Western Carolina University held a groundbreaking Friday for the Tom Apodaca Science Building, named for the influential former Republican state senator.
The ceremony in Cullowhee was attended by 200, including a who’s who of more than a dozen current and former state lawmakers. Among those in the crowd were Republican Senate President Pro Tem Phil Berger of Eden and former Sen. Tony Rand, a Democrat from Fayetteville.
The $110 million facility, made possible by the 2016 statewide,$2 billion Connect NC bond referendum, will replace a 1970s-era science building. Construction on the six-story building should be finished in time for a June 2021 opening.
Apodaca, of Hendersonville, left the legislature in 2016 and became a lobbyist. A 1980 WCU graduate and former trustee, he has been a staunch supporter of the university.
He was the prime mover of legislation to create a reduced tuition plan that will benefit students from WCU, Elizabeth City State and UNC Pembroke. The program, called NC Promise, begins this fall and sets in-state tuition at $1,000 a year and out-of-state tuition at $5,000 a year.
The building will include five stories of laboratory, classroom, assembly and office space, with the sixth story serving as a “mechanical penthouse.” It will feature a large, 150-person lecture hall, a science commons area on the first floor and a rooftop plaza for astronomy observations.
At the ceremony, according to a release from the university, Apodaca said: “Our region of the state is often forgotten – but not today. More than anything, my hope is this building will represent opportunity for the future, including my goddaughter, Maloy, and newborn grandson, River.”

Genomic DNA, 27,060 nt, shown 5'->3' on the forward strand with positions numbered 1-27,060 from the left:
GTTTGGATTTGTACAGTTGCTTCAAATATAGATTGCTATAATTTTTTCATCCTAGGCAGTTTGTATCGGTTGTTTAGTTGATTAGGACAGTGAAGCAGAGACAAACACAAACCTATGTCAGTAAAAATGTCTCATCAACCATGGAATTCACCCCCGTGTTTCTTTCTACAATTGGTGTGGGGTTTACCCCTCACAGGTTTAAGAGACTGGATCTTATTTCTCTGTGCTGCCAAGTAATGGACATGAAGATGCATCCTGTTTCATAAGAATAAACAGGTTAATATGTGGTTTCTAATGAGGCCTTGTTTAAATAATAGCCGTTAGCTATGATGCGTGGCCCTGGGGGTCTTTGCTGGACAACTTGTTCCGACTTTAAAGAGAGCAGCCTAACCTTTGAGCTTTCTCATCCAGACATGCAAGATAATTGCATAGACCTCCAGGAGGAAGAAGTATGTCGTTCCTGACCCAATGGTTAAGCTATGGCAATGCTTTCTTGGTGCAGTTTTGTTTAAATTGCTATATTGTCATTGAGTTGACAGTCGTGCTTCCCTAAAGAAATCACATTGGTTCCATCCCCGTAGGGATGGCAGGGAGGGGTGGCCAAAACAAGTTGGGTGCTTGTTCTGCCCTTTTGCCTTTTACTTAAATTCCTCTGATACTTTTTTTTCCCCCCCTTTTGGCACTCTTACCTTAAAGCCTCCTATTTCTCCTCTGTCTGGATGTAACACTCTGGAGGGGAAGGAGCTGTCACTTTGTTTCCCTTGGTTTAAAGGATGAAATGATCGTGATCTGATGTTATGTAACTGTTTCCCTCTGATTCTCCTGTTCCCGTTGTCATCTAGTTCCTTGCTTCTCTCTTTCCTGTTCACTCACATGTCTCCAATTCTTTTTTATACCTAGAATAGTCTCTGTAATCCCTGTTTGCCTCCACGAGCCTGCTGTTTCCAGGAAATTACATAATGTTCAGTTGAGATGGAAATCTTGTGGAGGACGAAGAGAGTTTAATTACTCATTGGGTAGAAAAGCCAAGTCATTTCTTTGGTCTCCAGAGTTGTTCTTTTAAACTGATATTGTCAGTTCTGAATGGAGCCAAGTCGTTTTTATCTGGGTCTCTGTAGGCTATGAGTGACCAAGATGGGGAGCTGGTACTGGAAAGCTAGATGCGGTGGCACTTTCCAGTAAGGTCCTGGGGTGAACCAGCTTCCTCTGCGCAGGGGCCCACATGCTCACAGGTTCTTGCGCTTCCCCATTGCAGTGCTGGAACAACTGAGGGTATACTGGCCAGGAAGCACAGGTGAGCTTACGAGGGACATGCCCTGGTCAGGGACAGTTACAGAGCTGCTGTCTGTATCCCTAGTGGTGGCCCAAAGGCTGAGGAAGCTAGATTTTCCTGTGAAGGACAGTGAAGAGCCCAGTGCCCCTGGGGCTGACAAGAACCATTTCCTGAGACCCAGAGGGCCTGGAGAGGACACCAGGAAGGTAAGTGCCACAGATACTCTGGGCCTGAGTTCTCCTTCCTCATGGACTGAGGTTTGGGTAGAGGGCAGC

UNC President Margaret Spellings told Apodaca he had “delivered results” for the university, the UNC system and the state.
The building will be used by a variety of students studying science, including 600 students in nursing, and nearly that number majoring in technology and engineering programs.
Western Carolina has been in steady growth mode for years. It has 11,000 students, including more than 9,400 undergraduate students on the campus in Cullowhee, about an hour west of Asheville.
On Thursday, the university launched a $60 million campaign with a goal of reaching the target in 2019. At the campaign kickoff, the university revealed a $5 million pledge – the largest ever donation for scholarships – for education students from Western North Carolina and eastern Tennessee. The gift is from Mickey Charles Hughes of Falls Church, Va., who endowed a scholarship fund in memory of his mother, Velma “Leone” Hyde Hughes Ray, a teacher and 1941 graduate of WCU.